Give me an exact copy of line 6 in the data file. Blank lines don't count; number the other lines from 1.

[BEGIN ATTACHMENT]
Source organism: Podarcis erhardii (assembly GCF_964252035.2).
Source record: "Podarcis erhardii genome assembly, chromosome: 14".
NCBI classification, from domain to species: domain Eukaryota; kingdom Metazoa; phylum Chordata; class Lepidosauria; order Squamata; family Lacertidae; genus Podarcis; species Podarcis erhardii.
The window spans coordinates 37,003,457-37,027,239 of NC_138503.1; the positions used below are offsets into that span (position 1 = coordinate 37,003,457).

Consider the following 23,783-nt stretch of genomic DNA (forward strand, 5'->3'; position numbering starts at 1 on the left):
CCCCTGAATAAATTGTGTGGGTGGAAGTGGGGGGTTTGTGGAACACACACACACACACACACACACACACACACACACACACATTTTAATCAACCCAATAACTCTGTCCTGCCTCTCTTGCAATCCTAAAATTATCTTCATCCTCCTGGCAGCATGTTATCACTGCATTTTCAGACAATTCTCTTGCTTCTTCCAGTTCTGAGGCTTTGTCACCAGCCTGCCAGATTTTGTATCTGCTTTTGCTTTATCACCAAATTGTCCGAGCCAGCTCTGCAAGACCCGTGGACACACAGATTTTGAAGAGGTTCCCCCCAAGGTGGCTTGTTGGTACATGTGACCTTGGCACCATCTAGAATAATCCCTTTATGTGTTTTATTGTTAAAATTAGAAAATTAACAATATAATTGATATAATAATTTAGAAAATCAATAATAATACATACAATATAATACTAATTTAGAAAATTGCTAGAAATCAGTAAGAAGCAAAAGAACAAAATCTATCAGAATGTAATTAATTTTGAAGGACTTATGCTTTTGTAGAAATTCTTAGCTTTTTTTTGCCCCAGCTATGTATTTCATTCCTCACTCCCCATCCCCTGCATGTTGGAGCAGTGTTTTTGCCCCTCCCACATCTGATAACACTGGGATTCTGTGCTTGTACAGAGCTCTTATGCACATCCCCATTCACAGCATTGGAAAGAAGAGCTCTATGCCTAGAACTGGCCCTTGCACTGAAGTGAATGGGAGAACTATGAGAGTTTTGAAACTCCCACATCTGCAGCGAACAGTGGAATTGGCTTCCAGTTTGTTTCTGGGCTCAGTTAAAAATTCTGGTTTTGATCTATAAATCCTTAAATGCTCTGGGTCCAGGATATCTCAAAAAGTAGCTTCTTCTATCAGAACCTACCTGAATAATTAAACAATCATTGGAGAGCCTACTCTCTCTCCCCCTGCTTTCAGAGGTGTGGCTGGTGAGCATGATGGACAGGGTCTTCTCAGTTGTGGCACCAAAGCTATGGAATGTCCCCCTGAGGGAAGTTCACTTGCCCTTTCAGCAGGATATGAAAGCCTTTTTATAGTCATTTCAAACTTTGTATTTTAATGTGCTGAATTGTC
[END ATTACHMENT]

CCCCTGAATAAATTGTGTGGGTGGAAGTGGGGGGTTTGTGGAACACACACACACACACACACACACACACACACACACACACATTTTAATCAACCCAATAACTCTGTCCTGCCTCTCTTGCAATCCTAAAATTATCTTCATCCTCCTGGCAGCATGTTATCACTGCATTTTCAGACAATTCTCTTGCTTCTTCCAGTTCTGAGGCTTTGTCACCAGCCTGCCAGATTTTGTATCTGCTTTTGCTTTATCACCAAATTGTCCGAGCCAGCTCTGCAAGACCCGTGGACACACAGATTTTGAAGAGGTTCCCCCCAAGGTGGCTTGTTGGTACATGTGACCTTGGCACCATCTAGAATAATCCCTTTATGTGTTTTATTGTTAAAATTAGAAAATTAACAATATAATTGATATAATAATTTAGAAAATCAATAATAATACATACAATATAATACTAATTTAGAAAATTGCTAGAAATCAGTAAGAAGCAAAAGAACAAAATCTATCAGAATGTAATTAATTTTGAAGGACTTATGCTTTTGTAGAAATTCTTAGCTTTTTTTTGCCCCAGCTATGTATTTCATTCCTCACTCCCCATCCCCTGCATGTTGGAGCAGTGTTTTTGCCCCTCCCACATCTGATAACACTGGGATTCTGTGCTTGTACAGAGCTCTTATGCACATCCCCATTCACAGCATTGGAAAGAAGAGCTCTATGCCTAGAACTGGCCCTTGCACTGAAGTGAATGGGAGAACTATGAGAGTTTTGAAACTCCCACATCTGCAGCGAACAGTGGAATTGGCTTCCAGTTTGTTTCTGGGCTCAGTTAAAAATTCTGGTTTTGATCTATAAATCCTTAAATGCTCTGGGTCCAGGATATCTCAAAAAGTAGCTTCTTCTATCAGAACCTACCTGAATAATTAAACAATCATTGGAGAGCCTACTCTCTCTCCCCCTGCTTTCAGAGGTGTGGCTGGTGAGCATGATGGACAGGGTCTTCTCAGTTGTGGCACCAAAGCTATGGAATGTCCCCCTGAGGGAAGTTCACTTGCCCTTTCAGCAGGATATGAAAGCCTTTTTATAGTCATTTCAAACTTTGTATTTTAATGTGCTGAATTGTC